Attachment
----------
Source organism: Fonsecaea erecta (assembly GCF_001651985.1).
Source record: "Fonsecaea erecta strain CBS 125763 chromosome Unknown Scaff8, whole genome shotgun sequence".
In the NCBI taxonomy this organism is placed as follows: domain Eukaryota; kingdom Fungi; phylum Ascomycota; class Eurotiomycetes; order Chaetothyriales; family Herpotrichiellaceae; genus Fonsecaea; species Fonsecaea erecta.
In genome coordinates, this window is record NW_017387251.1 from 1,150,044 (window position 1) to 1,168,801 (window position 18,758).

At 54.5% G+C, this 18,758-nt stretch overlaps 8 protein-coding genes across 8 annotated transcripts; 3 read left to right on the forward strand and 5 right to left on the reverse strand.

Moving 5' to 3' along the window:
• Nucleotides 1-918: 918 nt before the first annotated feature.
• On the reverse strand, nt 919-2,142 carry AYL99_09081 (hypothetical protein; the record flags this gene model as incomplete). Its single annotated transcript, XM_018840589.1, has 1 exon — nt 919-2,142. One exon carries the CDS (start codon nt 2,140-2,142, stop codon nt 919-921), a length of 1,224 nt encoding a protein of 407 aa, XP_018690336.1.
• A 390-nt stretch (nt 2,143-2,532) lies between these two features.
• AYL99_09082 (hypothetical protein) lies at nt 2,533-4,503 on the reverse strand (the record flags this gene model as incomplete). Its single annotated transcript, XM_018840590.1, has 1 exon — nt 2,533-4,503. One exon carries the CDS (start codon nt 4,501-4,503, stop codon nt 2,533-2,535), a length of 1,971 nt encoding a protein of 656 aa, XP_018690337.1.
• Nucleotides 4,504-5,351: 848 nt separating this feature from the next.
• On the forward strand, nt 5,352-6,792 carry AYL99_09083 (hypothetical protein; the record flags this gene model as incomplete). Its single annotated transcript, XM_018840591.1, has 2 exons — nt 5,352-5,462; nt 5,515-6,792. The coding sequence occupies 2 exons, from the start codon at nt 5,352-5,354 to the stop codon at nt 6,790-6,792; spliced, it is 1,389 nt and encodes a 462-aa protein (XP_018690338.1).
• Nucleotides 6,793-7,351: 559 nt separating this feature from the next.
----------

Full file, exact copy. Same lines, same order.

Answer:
Source organism: Fonsecaea erecta (assembly GCF_001651985.1).
Source record: "Fonsecaea erecta strain CBS 125763 chromosome Unknown Scaff8, whole genome shotgun sequence".
In the NCBI taxonomy this organism is placed as follows: domain Eukaryota; kingdom Fungi; phylum Ascomycota; class Eurotiomycetes; order Chaetothyriales; family Herpotrichiellaceae; genus Fonsecaea; species Fonsecaea erecta.
In genome coordinates, this window is record NW_017387251.1 from 1,150,044 (window position 1) to 1,168,801 (window position 18,758).

At 54.5% G+C, this 18,758-nt stretch overlaps 8 protein-coding genes across 8 annotated transcripts; 3 read left to right on the forward strand and 5 right to left on the reverse strand.

Moving 5' to 3' along the window:
• Nucleotides 1-918: 918 nt before the first annotated feature.
• On the reverse strand, nt 919-2,142 carry AYL99_09081 (hypothetical protein; the record flags this gene model as incomplete). Its single annotated transcript, XM_018840589.1, has 1 exon — nt 919-2,142. One exon carries the CDS (start codon nt 2,140-2,142, stop codon nt 919-921), a length of 1,224 nt encoding a protein of 407 aa, XP_018690336.1.
• A 390-nt stretch (nt 2,143-2,532) lies between these two features.
• AYL99_09082 (hypothetical protein) lies at nt 2,533-4,503 on the reverse strand (the record flags this gene model as incomplete). Its single annotated transcript, XM_018840590.1, has 1 exon — nt 2,533-4,503. One exon carries the CDS (start codon nt 4,501-4,503, stop codon nt 2,533-2,535), a length of 1,971 nt encoding a protein of 656 aa, XP_018690337.1.
• Nucleotides 4,504-5,351: 848 nt separating this feature from the next.
• On the forward strand, nt 5,352-6,792 carry AYL99_09083 (hypothetical protein; the record flags this gene model as incomplete). Its single annotated transcript, XM_018840591.1, has 2 exons — nt 5,352-5,462; nt 5,515-6,792. The coding sequence occupies 2 exons, from the start codon at nt 5,352-5,354 to the stop codon at nt 6,790-6,792; spliced, it is 1,389 nt and encodes a 462-aa protein (XP_018690338.1).
• Nucleotides 6,793-7,351: 559 nt separating this feature from the next.